Time to Make the Pickles!
Pickling, and its “sister” process, fermenting, have long been used to preserve foods. Before the arrival of refrigeration and artificial preservatives, these cooking techniques were critical to ensuring safe food—and even survival during the long winter months—for many civilizations.
In addition to vegetables and fruits (think pickled peaches and watermelon rind), meat, too, was often pickled. For this article let’s just stick with veggies—I’m not feeling that adventurous.
Every culture has its own version of the pickle. Kimchi is the pungent Korean fermented vegetable mix; the Filipino version, achara or atsara, calls for green papaya and ginger; and what would hot dogs and pastrami be without German sauerkraut?
My pickle pick growing up was the kosher half sour. I loved going to the deli and picking out a giant one.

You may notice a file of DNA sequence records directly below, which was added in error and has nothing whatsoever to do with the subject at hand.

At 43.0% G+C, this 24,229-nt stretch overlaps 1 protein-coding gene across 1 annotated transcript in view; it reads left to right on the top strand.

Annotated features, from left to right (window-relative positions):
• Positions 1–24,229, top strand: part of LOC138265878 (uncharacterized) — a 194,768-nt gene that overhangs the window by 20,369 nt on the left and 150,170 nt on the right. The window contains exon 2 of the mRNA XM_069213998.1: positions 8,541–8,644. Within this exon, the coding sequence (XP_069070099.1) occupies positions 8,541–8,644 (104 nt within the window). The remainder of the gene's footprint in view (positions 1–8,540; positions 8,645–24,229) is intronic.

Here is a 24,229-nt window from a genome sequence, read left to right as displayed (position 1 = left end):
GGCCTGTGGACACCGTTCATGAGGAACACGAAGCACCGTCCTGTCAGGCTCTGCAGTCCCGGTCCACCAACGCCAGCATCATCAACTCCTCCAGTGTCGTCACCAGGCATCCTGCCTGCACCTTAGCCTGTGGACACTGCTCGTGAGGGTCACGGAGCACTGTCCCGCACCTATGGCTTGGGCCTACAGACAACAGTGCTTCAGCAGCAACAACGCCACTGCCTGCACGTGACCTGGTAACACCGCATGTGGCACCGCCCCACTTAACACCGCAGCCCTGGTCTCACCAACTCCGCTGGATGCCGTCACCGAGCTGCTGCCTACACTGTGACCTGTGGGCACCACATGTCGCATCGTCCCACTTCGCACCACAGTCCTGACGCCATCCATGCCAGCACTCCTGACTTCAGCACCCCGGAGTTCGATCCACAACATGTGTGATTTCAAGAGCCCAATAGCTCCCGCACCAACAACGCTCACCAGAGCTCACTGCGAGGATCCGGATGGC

When home gardens and farmers’ markets are overflowing with end-of-the-summer and early-fall produce, my thoughts turn to how to capture this bounty and prolong its enjoyment. Pickling is an easy and fun way to do that. And, it’s a great way to get your kids into the kitchen with you.
There are hundreds of pickle versions to choose from, and more than a few ways to accomplish the pickling. I like this easy way, especially to get kids interested and involved. It is fast and will hold their attention from prepping to pickling to eating. It is especially fun to start with a special trip to the farmers’ market to choose your vegetables.
The tangy results of your efforts will be appreciated by the cooks as well as by friends and family members fortunate enough to come to your table. A beautiful jar of handmade pickles also makes a very special gift. Gifting their very own pickles is bound to make a kid feel proud. Homemade tags for your jars make these pickles even more personal.
So, grab a few Mason jars and get to pickling while the bounty is in full swing!